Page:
A verb is the grammatical entity that describes the subject of a sentence. A verb can describe either an action that the subject performs or the state (or condition) of the subject.


A verb is a word in a sentence that describes either an action by the subject of a sentence, or the subject itself. Therefore, the verb is often the most important word in understanding a sentence or a clause.

In Koiné Greek, the base form of the verb communicates the basic meaning of that term. However, this base form never stands alone. The base form of a verb is usually accompanied by a connecting vowel and a word ending. For example, consider the Greek verb αγαπαω (“I love”). This is the form of the verb that appears in any standard lexicon. The base form of the verb is αγαπ-. This expresses the basic meaning of the verb (“love”). The connecting vowel of this verb is the letter -α-. This connecting vowel can change form depending on the number of syllables in the word and well as the specific word ending used in any given instance. The word ending of this verb is the letter -ω. This word ending indicates the tense, voice, and mood of the verb as well as the person and number of the verb’s subject. If the verb is a participle, the word ending can also indicate gender and case. For the verb above, the word ending -ω indicates that the verb is in present tense, active voice, and indicative mood. The word ending also indicates that the subject of the verb is 1st person singular (“I”).

In Koiné Greek, sometimes extra letters will be added at the beginning of the base form. This is called an augment. Letters in a verbal augment are NOT considered part of the base form. They are added in certain circumstances depending on the form of the verb used in any given instance.


Koiné Greek contains many irregular verbs that do not follow strictly the patterns of form described above. If you are ever uncertain about the form of any particular verb, consult a lexicon.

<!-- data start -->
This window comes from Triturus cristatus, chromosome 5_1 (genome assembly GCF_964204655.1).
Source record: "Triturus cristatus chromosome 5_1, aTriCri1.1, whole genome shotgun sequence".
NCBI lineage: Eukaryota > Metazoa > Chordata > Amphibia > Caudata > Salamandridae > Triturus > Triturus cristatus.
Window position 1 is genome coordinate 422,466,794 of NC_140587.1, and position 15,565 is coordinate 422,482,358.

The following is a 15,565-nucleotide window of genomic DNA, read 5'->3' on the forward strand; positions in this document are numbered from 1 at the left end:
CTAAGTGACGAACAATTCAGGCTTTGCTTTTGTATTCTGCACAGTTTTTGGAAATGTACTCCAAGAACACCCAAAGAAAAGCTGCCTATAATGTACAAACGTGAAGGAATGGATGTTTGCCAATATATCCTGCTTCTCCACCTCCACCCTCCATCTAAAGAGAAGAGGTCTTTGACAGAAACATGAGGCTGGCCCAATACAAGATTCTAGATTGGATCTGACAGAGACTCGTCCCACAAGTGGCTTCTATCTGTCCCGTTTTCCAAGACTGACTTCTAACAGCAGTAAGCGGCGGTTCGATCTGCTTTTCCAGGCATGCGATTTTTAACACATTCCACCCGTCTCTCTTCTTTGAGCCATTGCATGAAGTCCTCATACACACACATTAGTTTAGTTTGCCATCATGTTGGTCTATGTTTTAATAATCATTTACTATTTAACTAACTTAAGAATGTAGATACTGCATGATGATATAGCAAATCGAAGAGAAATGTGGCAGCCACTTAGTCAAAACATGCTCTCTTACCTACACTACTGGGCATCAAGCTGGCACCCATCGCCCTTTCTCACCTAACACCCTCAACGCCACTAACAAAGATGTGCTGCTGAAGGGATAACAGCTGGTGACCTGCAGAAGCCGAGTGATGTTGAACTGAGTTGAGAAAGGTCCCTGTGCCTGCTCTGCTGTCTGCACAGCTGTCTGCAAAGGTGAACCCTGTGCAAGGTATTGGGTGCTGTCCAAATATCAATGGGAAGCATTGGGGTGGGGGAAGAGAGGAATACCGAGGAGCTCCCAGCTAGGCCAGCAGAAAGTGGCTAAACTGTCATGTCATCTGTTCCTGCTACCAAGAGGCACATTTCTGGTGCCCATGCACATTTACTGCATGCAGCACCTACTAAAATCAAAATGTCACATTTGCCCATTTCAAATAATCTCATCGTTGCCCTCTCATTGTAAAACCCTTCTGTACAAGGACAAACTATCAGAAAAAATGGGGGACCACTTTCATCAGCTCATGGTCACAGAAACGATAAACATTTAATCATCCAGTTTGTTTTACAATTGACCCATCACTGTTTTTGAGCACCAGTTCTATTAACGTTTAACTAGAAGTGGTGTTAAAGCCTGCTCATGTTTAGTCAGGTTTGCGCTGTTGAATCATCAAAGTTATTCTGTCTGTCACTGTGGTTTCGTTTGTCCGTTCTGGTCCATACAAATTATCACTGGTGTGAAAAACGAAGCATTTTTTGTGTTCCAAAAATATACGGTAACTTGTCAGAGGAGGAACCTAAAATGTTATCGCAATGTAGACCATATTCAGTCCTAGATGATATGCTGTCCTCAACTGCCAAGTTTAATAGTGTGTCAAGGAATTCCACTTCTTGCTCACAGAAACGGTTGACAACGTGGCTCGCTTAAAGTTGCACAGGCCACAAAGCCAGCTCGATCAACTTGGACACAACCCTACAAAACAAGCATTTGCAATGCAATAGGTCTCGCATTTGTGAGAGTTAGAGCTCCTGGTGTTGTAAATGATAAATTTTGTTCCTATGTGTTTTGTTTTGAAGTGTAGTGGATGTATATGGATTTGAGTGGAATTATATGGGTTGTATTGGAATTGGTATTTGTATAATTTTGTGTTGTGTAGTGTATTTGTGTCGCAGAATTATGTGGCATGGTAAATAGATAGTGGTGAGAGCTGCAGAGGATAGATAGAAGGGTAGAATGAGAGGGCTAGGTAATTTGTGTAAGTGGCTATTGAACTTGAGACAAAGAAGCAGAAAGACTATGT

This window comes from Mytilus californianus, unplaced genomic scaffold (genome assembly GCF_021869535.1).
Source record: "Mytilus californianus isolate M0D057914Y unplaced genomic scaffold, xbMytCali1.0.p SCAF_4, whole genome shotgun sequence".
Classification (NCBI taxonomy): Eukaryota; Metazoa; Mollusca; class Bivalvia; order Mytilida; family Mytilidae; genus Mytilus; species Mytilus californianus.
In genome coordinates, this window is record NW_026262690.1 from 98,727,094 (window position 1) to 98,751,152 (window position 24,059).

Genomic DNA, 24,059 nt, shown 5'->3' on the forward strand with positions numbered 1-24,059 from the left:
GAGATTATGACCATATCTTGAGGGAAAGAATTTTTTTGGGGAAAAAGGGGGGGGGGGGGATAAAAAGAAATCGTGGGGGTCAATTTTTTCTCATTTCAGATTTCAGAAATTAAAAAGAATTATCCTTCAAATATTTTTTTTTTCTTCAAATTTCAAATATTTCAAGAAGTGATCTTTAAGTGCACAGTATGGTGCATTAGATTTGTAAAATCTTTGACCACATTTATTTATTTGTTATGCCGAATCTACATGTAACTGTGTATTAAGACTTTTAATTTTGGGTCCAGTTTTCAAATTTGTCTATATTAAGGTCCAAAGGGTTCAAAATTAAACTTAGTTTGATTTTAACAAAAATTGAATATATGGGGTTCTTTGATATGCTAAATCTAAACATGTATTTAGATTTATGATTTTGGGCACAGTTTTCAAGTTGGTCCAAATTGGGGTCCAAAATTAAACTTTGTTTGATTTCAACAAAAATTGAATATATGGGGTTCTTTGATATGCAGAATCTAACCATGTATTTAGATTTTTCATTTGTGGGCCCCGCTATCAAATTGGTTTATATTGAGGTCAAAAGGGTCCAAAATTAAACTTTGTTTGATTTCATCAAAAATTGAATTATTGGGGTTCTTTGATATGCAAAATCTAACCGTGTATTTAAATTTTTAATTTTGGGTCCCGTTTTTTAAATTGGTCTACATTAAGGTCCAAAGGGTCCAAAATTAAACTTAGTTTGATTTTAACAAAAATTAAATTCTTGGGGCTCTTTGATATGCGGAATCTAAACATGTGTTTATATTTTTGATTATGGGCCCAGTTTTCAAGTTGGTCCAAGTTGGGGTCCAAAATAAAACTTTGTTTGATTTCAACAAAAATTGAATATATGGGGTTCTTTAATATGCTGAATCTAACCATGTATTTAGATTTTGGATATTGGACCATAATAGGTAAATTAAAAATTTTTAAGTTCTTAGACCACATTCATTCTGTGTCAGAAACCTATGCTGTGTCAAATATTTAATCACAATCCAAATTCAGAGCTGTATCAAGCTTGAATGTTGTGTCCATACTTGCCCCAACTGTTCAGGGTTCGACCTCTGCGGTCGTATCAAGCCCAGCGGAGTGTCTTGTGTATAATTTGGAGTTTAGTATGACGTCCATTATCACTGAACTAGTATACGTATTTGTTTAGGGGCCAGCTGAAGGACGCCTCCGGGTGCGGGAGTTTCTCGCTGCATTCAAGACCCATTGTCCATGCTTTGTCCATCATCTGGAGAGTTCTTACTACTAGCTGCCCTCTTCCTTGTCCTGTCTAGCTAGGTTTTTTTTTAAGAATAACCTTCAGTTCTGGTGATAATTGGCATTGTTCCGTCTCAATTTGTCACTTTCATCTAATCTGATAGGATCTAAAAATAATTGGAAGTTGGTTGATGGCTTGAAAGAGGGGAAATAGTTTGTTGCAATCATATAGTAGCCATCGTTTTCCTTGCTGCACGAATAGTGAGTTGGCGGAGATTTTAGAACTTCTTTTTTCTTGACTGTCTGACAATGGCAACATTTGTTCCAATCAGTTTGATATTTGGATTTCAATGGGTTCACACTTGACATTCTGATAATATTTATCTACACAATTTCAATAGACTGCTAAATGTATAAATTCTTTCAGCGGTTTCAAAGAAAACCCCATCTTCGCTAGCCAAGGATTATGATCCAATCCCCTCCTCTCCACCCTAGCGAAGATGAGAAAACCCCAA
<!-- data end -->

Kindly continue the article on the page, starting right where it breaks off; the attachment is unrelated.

Finite verbs

Finite verbs are verbs that have a subject and do not require any verbal complement to form a complete sentence.

The finite verb forms in Koiné Greek are marked for tense, whether that be present, aorist, future, imperfect, perfect, or pluperfect.

Non-finite verbs

Properly speaking, non-finite verbs are verbal complements that require a finite verb to form a complete sentence.

The non-finite verb forms in Koiné Greek include the infinitive and the participle. Non-finite verbs can sometimes describe an action or an event in such a way that the word functions like a noun.


Grammarians often distinguish between different types of verbs. When considering the best way to translate a sentence, it is helpful to understand what type of verb is being used in any given instance.

Dynamic (or action) verbs

A dynamic verb describes a subject performing an action. The subject is doing something.

Stative (or non-action) verbs

Rather than describing a specific action, a stative verb describes the subject’s state of being (the way the subject is). The subject is not doing anything.

Transitive verbs

A transitive verb is a dynamic verb that requires an object that receives the verbal action. A sentence with a transitive verb is not complete without the object. Stative verbs are never transitive.

Intransitive verbs

An intransitive verb is a verb that does NOT require an object to receive the verbal action. A sentence with an intransitive verb is complete without an object. Dynamic verbs can be either transitive or intransitive, but stative verbs are always intransitive.

Linking verbs

A linking verb is a verb that either equates two nouns, or equates a noun and an adjective. A linking verb can be implied by the context in all three biblical languages: Biblical Hebrew, Biblical Aramaic, and Koiné Greek. This is not the case in English, however. In English, linking verbs must be explicitly expressed. Therefore, in many sentences a linking verb must be supplied when translating the Bible into English.

Helping verbs

Helping verbs are extra verbs that “help” express the meaning of the main verb. As a general rule, Koiné Greek does not use helping verbs. However, English uses many different kinds of helping verbs. Often, it is necessary to supply a helping verb in English to express the meaning of a Greek verb.

helping verbs in questions and negations

The following example in English adds the helping verb “have” (not present in the Hebrew text):

helping verbs to express possibility or desirability

English uses helping verbs to express varying degrees of possiblity or desirability of verbs. This includes a vast range from strong possibility (He **can* do this* or He **would* do this*) to weak possibility (He **might* do this* or He **could* do this*) or from strong desirability (He **should* do this* or *Let him do this*) to weak desirability (*May he do this* or He **wants* to do this*).